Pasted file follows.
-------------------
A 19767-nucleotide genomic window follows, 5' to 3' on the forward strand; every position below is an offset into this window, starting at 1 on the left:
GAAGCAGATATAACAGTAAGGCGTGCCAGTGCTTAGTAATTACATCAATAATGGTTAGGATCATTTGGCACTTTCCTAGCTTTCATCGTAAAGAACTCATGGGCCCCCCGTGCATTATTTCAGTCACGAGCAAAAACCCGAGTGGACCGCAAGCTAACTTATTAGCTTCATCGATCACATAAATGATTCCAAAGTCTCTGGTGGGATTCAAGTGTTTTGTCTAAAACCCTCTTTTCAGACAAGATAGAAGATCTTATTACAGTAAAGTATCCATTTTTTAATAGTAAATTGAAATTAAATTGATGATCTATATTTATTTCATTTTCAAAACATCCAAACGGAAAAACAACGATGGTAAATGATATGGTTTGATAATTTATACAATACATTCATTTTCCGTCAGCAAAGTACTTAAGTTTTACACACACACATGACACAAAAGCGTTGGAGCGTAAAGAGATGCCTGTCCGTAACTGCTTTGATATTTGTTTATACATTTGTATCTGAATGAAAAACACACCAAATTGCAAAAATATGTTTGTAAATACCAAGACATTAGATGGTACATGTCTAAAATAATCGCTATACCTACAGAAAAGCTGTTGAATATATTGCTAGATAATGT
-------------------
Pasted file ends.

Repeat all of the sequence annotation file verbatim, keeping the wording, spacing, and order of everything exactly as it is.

A 19767-nucleotide genomic window follows, 5' to 3' on the forward strand; every position below is an offset into this window, starting at 1 on the left:
GAAGCAGATATAACAGTAAGGCGTGCCAGTGCTTAGTAATTACATCAATAATGGTTAGGATCATTTGGCACTTTCCTAGCTTTCATCGTAAAGAACTCATGGGCCCCCCGTGCATTATTTCAGTCACGAGCAAAAACCCGAGTGGACCGCAAGCTAACTTATTAGCTTCATCGATCACATAAATGATTCCAAAGTCTCTGGTGGGATTCAAGTGTTTTGTCTAAAACCCTCTTTTCAGACAAGATAGAAGATCTTATTACAGTAAAGTATCCATTTTTTAATAGTAAATTGAAATTAAATTGATGATCTATATTTATTTCATTTTCAAAACATCCAAACGGAAAAACAACGATGGTAAATGATATGGTTTGATAATTTATACAATACATTCATTTTCCGTCAGCAAAGTACTTAAGTTTTACACACACACATGACACAAAAGCGTTGGAGCGTAAAGAGATGCCTGTCCGTAACTGCTTTGATATTTGTTTATACATTTGTATCTGAATGAAAAACACACCAAATTGCAAAAATATGTTTGTAAATACCAAGACATTAGATGGTACATGTCTAAAATAATCGCTATACCTACAGAAAAGCTGTTGAATATATTGCTAGATAATGT